Leatherback turtle dives deeper than a Navy sub, smashing world record in the process

A tagged leatherback on wet sand heads towards the sea.
A tagged leatherback heads out to sea after nesting in the Solomon Islands. (Image credit: © Justine E. Hausheer/TNC)

Earlier this year, the Western Pacific leatherback (Dermochelys coriacea) left a nesting site in the Solomon Islands and dove 4,409 feet (1,344 meters) beneath the ocean surface, according to the environmental organization The Nature Conservancy. 

At that depth, the leatherback swam deeper than the current Guinness World Record for the deepest turtle dive — 4,199 feet (1,280 m) — set by another leatherback, the deepest-diving reptile species. For context, Navy submarines have reportedly gone to depths of around 2,950 feet (900 m), while the deepest human scuba dive was 1,090 feet (332 m). 

Researchers recorded the dive as part of an ongoing and as-yet-unpublished satellite tracking study to help protect leatherbacks. Another of their tagged turtles swam across the entire Pacific Ocean. Peter Waldie, a marine scientist who leads The Nature Conservancy’s Solomon Islands Program, described the deep dive and epic migration as "truly spectacular."

"Leatherbacks are just an incredible creature to have in the world," Waldie told Live Science. "The ability to swim non-stop all the way across the Pacific, to dive as deep as a Navy submarine on a single breath, it absolutely blows my mind."

Related: What is the deepest-diving mammal?

Live Science approached Guinness World Records about the new claim for the deepest reptile dive. A spokesperson for the company said that the deepest dive by a turtle is one of their "consultant records," which they work with specialist experts to verify — usually after a scientific publication.

"For data-driven science and nature records such as this case, we would generally wait for the findings to be reviewed and published in a peer-reviewed journal before we consider it," the spokesperson said.

The journey a leatherback called Aunty June took across the Pacific, from the Solomon Islands to just off the coast of Baja California in Mexico.  (Image credit: © TNC)

Leatherbacks have evolved a variety of adaptations for their deep dives. Even though they're air breathers like us, leatherbacks can hold their breath for much longer and stay underwater for around 90 minutes at a time. Their specialized carapace (upper shell) also contracts and expands with pressure changes to help them survive the deadly pressures of the deep.  

Scientists have a few theories as to why leatherbacks dive so deep, but tracking research has indicated they are swimming down to eat jellyfish, which move up and down the water column, Waldie said

Leatherbacks spend most of their lives out at sea, but females briefly come onto shore to lay their eggs. The Solomon Islands' nesting leatherbacks are part of the critically endangered Western Pacific population, comprising an estimated 1,400 breeding adults, according to the Nature Conservancy.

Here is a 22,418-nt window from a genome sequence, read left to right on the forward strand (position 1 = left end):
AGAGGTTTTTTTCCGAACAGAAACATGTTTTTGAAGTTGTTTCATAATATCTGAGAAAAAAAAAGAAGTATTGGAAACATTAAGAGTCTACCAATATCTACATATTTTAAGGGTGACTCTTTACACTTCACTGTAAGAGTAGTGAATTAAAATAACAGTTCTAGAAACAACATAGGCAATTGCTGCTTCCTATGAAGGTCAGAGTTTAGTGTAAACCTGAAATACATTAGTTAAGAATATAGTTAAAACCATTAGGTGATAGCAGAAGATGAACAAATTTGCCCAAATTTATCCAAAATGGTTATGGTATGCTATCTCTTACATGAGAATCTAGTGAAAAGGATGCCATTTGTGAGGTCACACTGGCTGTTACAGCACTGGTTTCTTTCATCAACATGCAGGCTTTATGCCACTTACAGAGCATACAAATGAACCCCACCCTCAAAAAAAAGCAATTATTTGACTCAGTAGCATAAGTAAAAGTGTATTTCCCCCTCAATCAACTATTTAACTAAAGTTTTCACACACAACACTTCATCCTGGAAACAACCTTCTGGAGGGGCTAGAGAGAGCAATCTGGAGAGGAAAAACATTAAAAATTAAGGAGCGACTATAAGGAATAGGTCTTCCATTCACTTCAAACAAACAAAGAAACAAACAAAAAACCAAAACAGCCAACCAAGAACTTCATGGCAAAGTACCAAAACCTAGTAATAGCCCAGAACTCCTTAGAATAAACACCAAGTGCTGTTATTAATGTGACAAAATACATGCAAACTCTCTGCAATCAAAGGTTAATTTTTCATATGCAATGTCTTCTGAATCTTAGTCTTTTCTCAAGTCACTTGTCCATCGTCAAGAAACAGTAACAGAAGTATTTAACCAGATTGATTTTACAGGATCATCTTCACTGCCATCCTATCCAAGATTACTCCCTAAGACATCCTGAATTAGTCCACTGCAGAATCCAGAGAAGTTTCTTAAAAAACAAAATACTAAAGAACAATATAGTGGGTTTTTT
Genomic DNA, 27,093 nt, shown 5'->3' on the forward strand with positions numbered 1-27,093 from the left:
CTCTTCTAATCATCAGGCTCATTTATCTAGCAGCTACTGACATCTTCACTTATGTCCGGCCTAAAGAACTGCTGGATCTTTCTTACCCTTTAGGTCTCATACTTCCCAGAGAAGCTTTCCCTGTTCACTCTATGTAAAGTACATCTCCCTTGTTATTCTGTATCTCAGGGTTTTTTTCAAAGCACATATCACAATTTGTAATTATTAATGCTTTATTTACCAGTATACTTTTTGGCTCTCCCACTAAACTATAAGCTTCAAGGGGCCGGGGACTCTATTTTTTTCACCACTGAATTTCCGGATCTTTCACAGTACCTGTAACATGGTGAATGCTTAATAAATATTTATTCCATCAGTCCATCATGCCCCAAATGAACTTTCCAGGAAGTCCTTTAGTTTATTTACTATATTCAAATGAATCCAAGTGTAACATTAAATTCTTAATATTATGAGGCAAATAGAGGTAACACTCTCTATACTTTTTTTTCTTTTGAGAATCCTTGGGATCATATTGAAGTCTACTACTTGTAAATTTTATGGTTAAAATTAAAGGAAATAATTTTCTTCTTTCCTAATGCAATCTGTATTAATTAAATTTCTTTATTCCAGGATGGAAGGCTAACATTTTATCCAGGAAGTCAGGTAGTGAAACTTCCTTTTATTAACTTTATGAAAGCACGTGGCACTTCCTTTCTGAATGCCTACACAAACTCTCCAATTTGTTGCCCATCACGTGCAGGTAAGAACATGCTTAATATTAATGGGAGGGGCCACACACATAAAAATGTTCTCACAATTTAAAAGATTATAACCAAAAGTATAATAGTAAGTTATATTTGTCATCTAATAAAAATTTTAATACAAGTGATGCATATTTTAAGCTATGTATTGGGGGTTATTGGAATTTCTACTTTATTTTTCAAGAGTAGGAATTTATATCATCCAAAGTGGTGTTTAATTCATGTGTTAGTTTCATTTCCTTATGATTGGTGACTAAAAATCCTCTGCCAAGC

"We have reached a point in conservation where we cannot afford to lose any of these creatures," Waldie said. "Every single breeding adult is vital, and every nest we can save that protects the next generation is vital."

Since 2022, Waldie and his colleagues have tagged 17 leatherbacks nesting in Isabel Province on the Solomon Islands, where The Nature Conservancy's local community rangers protect sea turtles and their eggs from poaching and predators. 

The record-breaking leatherback laid her eggs at the Sasakolo nesting beach. Staff named her "Uke Sasakolo," meaning "from Sasakolo." She broke the current depth record on March 25, not long after leaving the nesting grounds, according to Waldie.   

Uke Sasakolo nested during the peak Solomon Islands nesting season, which occurs between November and January. The tagged leatherbacks tended to then migrate south into southern Australian and New Zealand waters, according to Waldie. But one nester that arrived in June headed east. 

"Aunty June," as she was named, went straight across the Pacific and ended up in feeding grounds just off the coast of Baja California in Mexico. Waldie hopes further research will confirm whether mid-year nesters like Aunty June commonly take this eastern migration route, while peak season nesters like Uke Sasakolo head south.

"We call them all the Western Pacific nesters, but we might find that these nesting subpopulations are heading to completely different foraging areas," he said. 

Patrick Pester
Live Science Contributor

Patrick Pester is a freelance writer and previously a staff writer at Live Science. His background is in wildlife conservation and he has worked with endangered species around the world. Patrick holds a master's degree in international journalism from Cardiff University in the U.K.